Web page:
Assembling Some Classic Avengers Collectables

17 September 2012
imports_CCGB_thiscaptainamericascoo_21501.jpg This Captain America scooter sold for £100 at Vectis Auctions.
With Avengers Assemble out now on DVD, we remember some vintage Thor, Iron Man, Incredible Hulk and Captain America toys. ...
Assembling Some Classic Avengers Collectables Images

With the Avengers Assemble now available on DVD and Blu-ray, we decided this was a great time to look at some classic superhero collectables featuring characters from the Avengers. So, whether you’re looking for Thor’s diecast van, an Iron Man action figure or something a little more unusual, then this is the feature for you.

Of course, the more typical superhero collectables tend to be the comics themselves and these can often fetch hundreds, if not thousands at auction. In fact, earlier this year the first ever issue of the Avengers comic sold for an impressive $274,850 – beating a previous best of $250,000. So, you should definitely keep an eye out for a copy of that at a local toy fair!

Also, among all the superheroes, it tends to be Batman that remains the most possible, with dozens of diecast cars, figures, guns and lots more. We’ve often covered Batman in the Collectors Gazette and recently looked at Spider-Man collectables from the 1970s (which you can read an extract from online), so thought it was time to assemble (see what we did there) some items featuring the Avengers.

Thor is among the least popular, with few vintage collectables featuring the son of Zeus. In fact, one of the few we came across was a Hot Wheels Mighty Thor Van (No. 2880) made during the1970s. It’s a bright yellow van, with a striking image of Thor on the side swinging his famous hammer. This was part of a range of superhero vehicles made by Hot Wheels for the younger collector and there were also vehicles featuring other Avengers characters, such as The Incredible Hulk Van (No.3301) and a Captain America Van (No. 2878). Sadly these vehicles aren’t great quality and tend to trade for around £10.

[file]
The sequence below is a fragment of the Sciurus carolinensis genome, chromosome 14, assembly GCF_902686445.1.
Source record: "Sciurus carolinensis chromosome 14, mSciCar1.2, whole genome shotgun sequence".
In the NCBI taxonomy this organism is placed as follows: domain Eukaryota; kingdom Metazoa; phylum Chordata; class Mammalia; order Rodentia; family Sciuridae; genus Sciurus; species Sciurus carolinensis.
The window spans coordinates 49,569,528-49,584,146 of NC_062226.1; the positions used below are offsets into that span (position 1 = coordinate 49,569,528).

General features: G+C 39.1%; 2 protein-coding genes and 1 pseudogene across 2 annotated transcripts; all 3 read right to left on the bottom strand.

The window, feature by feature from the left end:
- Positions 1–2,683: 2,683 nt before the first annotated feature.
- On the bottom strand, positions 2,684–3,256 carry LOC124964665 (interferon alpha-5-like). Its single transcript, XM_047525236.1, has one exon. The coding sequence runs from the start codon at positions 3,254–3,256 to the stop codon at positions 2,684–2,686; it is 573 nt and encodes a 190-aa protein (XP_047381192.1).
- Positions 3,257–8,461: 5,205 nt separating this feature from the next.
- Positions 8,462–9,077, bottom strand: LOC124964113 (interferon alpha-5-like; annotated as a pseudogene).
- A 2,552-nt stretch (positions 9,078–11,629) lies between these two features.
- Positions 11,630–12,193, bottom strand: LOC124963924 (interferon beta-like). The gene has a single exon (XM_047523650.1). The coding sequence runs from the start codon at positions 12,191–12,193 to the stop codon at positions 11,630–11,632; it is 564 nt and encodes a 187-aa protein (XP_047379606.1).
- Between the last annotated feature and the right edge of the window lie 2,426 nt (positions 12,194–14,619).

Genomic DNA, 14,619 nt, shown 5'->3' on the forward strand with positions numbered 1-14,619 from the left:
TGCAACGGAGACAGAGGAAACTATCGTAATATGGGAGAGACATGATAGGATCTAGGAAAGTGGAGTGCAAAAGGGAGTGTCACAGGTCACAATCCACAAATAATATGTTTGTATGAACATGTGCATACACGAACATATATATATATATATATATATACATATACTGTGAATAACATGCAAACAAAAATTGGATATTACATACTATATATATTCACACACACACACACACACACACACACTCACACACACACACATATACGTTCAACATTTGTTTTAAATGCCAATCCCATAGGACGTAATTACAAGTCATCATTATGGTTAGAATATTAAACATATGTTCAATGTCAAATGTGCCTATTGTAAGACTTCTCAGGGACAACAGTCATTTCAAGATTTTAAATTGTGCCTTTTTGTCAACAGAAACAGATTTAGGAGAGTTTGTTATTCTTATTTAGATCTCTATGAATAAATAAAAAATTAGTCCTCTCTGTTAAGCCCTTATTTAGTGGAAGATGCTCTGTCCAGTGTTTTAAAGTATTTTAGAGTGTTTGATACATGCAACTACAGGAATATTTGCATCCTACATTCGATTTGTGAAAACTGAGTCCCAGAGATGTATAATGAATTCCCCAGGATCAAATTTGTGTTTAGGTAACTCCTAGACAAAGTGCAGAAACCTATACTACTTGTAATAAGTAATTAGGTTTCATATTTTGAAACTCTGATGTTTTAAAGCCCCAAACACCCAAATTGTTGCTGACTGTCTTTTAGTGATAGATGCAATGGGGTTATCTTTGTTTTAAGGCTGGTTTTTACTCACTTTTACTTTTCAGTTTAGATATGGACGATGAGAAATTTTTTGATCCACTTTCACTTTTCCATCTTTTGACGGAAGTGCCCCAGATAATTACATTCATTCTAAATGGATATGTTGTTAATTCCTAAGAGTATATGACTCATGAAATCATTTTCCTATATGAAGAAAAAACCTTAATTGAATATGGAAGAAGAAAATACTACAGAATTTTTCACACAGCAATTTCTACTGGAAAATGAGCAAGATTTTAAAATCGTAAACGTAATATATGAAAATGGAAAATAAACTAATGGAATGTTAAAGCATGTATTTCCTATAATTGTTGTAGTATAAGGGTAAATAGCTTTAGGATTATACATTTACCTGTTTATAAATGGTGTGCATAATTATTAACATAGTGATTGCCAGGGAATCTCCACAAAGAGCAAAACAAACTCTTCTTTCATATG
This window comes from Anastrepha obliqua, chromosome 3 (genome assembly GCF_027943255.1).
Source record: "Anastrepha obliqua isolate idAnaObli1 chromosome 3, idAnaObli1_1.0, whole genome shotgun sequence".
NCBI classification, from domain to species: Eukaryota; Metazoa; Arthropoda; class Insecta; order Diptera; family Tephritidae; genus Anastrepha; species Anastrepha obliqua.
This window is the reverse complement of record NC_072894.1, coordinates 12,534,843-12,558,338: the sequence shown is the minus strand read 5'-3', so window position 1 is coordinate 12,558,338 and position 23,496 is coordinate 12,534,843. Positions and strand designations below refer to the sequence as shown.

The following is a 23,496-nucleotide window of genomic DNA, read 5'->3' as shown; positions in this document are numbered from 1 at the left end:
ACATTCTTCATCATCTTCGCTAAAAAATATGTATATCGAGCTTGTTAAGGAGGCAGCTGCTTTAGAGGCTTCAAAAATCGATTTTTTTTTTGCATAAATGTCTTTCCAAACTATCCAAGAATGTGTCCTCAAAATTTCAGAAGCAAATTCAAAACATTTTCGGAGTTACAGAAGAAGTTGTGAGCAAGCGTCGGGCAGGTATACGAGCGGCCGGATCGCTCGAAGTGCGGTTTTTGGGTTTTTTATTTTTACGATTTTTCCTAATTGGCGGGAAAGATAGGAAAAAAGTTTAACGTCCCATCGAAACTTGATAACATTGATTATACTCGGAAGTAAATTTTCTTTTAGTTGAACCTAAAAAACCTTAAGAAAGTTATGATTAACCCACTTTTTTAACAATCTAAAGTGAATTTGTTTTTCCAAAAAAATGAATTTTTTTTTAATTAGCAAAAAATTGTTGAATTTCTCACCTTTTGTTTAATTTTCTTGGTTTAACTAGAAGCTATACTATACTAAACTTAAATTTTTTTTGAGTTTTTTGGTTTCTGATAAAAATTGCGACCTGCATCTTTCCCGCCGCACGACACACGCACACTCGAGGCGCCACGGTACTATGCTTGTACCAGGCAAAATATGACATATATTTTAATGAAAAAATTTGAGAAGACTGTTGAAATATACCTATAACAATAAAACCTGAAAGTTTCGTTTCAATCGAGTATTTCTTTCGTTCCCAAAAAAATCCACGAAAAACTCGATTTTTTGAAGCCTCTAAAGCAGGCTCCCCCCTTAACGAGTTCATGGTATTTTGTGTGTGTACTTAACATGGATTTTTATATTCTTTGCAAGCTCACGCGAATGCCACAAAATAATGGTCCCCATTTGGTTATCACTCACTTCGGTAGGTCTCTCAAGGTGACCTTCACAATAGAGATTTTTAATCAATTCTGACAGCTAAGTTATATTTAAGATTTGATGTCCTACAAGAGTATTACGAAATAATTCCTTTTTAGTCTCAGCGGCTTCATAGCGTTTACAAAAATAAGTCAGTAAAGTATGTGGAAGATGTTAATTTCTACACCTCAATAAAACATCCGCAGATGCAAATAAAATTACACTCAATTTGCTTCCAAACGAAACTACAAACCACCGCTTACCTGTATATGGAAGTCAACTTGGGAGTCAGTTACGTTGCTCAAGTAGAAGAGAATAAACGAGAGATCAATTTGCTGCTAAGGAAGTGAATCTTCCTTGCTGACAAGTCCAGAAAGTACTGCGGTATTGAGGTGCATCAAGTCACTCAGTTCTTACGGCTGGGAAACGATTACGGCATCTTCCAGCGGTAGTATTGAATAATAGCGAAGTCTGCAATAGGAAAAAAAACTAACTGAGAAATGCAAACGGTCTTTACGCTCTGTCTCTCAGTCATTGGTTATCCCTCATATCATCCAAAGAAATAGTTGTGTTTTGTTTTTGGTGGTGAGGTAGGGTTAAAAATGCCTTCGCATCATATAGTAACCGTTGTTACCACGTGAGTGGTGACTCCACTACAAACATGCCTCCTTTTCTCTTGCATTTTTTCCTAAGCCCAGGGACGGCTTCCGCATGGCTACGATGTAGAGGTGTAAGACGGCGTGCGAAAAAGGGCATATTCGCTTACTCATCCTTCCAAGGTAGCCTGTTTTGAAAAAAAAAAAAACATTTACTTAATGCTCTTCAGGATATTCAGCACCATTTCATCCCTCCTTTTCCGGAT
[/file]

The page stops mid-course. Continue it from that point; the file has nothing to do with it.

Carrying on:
When Thor wasn't travelling around in his van, he was walking around thanks to a Marx wind up Mighty Thor figure. Made in 1967, the item was officially licensed by Marvel and was released as part of the Mechanical Marvel Super-heroes range, which also included Spider-Man and Captain America. Although the figures are a little clumsy looking, the box has some wonderful comic artwork, with the three heroes almost leaping out from the rear and is almost worth picking up for that alone. Prices vary but don't expect to pay more than around £60.

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Moving onto Iron Man and you do find some rather more special collectables. One of the more interesting items dates from the early 1980s but is already generating some interest from comic book collectors. As well as making the Hot Wheels vans, Mattel also produced a series of action figures based on Spider-Man, Doctor Octopus (one of Spidey’s arch enemies) and, of course, Iron Man. The Marvel Super Heroes Secret Wars series shows Iron Man in his most recognizable form, complete with bright red chest plate and yellow arms, along with a special plastic Secret Wars shield.

The range was actually based on a series of comics of the same name, which ran between 1984-’85 and was based around a powerful alien transporting Earth’s superheroes to a mysterious planet called Battleworld and then forcing them to fight it out. Luckily you’re unlikely to have to fight it out at auction for these items but a full set of figures did sell at Vectis Auctions for £200 and could be one to keep an eye on for the future.